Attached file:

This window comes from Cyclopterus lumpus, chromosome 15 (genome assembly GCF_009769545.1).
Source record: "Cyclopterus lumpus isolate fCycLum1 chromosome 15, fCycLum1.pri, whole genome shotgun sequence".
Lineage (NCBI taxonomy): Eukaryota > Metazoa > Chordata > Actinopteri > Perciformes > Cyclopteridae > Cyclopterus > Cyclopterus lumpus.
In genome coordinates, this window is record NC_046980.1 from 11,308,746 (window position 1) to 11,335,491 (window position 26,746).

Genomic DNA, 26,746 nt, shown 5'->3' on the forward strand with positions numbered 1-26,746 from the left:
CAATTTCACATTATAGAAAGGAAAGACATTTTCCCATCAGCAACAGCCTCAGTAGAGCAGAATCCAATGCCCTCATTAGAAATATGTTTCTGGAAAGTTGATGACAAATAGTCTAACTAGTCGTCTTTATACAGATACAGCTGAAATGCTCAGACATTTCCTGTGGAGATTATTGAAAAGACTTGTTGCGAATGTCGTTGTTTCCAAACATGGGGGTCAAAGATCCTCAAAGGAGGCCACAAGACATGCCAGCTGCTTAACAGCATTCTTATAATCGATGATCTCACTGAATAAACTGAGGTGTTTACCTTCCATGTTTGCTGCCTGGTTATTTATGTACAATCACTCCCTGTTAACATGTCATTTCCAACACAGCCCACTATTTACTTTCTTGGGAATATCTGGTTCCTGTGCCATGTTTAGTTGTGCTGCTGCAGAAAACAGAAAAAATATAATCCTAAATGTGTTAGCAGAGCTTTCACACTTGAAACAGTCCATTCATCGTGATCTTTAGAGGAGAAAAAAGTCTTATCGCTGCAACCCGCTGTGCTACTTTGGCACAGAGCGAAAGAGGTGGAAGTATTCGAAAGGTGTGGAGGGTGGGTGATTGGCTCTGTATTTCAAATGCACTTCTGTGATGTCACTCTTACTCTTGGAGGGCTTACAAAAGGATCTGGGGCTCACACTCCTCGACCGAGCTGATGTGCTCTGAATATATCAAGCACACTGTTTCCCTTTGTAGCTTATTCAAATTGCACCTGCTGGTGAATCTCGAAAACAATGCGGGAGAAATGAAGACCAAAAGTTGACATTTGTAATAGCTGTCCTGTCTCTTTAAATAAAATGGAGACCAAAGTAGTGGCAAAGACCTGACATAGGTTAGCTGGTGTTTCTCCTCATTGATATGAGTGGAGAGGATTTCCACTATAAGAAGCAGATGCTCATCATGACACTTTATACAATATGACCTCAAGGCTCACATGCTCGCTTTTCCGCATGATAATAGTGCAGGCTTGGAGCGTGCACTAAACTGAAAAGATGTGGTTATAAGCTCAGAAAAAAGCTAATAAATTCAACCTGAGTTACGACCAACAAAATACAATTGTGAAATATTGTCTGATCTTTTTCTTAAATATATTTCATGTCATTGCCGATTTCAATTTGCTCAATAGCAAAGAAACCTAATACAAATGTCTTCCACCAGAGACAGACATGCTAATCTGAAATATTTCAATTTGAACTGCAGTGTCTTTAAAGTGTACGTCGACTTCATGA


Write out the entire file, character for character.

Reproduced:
This window comes from Cyclopterus lumpus, chromosome 15 (genome assembly GCF_009769545.1).
Source record: "Cyclopterus lumpus isolate fCycLum1 chromosome 15, fCycLum1.pri, whole genome shotgun sequence".
Lineage (NCBI taxonomy): Eukaryota > Metazoa > Chordata > Actinopteri > Perciformes > Cyclopteridae > Cyclopterus > Cyclopterus lumpus.
In genome coordinates, this window is record NC_046980.1 from 11,308,746 (window position 1) to 11,335,491 (window position 26,746).

Genomic DNA, 26,746 nt, shown 5'->3' on the forward strand with positions numbered 1-26,746 from the left:
CAATTTCACATTATAGAAAGGAAAGACATTTTCCCATCAGCAACAGCCTCAGTAGAGCAGAATCCAATGCCCTCATTAGAAATATGTTTCTGGAAAGTTGATGACAAATAGTCTAACTAGTCGTCTTTATACAGATACAGCTGAAATGCTCAGACATTTCCTGTGGAGATTATTGAAAAGACTTGTTGCGAATGTCGTTGTTTCCAAACATGGGGGTCAAAGATCCTCAAAGGAGGCCACAAGACATGCCAGCTGCTTAACAGCATTCTTATAATCGATGATCTCACTGAATAAACTGAGGTGTTTACCTTCCATGTTTGCTGCCTGGTTATTTATGTACAATCACTCCCTGTTAACATGTCATTTCCAACACAGCCCACTATTTACTTTCTTGGGAATATCTGGTTCCTGTGCCATGTTTAGTTGTGCTGCTGCAGAAAACAGAAAAAATATAATCCTAAATGTGTTAGCAGAGCTTTCACACTTGAAACAGTCCATTCATCGTGATCTTTAGAGGAGAAAAAAGTCTTATCGCTGCAACCCGCTGTGCTACTTTGGCACAGAGCGAAAGAGGTGGAAGTATTCGAAAGGTGTGGAGGGTGGGTGATTGGCTCTGTATTTCAAATGCACTTCTGTGATGTCACTCTTACTCTTGGAGGGCTTACAAAAGGATCTGGGGCTCACACTCCTCGACCGAGCTGATGTGCTCTGAATATATCAAGCACACTGTTTCCCTTTGTAGCTTATTCAAATTGCACCTGCTGGTGAATCTCGAAAACAATGCGGGAGAAATGAAGACCAAAAGTTGACATTTGTAATAGCTGTCCTGTCTCTTTAAATAAAATGGAGACCAAAGTAGTGGCAAAGACCTGACATAGGTTAGCTGGTGTTTCTCCTCATTGATATGAGTGGAGAGGATTTCCACTATAAGAAGCAGATGCTCATCATGACACTTTATACAATATGACCTCAAGGCTCACATGCTCGCTTTTCCGCATGATAATAGTGCAGGCTTGGAGCGTGCACTAAACTGAAAAGATGTGGTTATAAGCTCAGAAAAAAGCTAATAAATTCAACCTGAGTTACGACCAACAAAATACAATTGTGAAATATTGTCTGATCTTTTTCTTAAATATATTTCATGTCATTGCCGATTTCAATTTGCTCAATAGCAAAGAAACCTAATACAAATGTCTTCCACCAGAGACAGACATGCTAATCTGAAATATTTCAATTTGAACTGCAGTGTCTTTAAAGTGTACGTCGACTTCATGA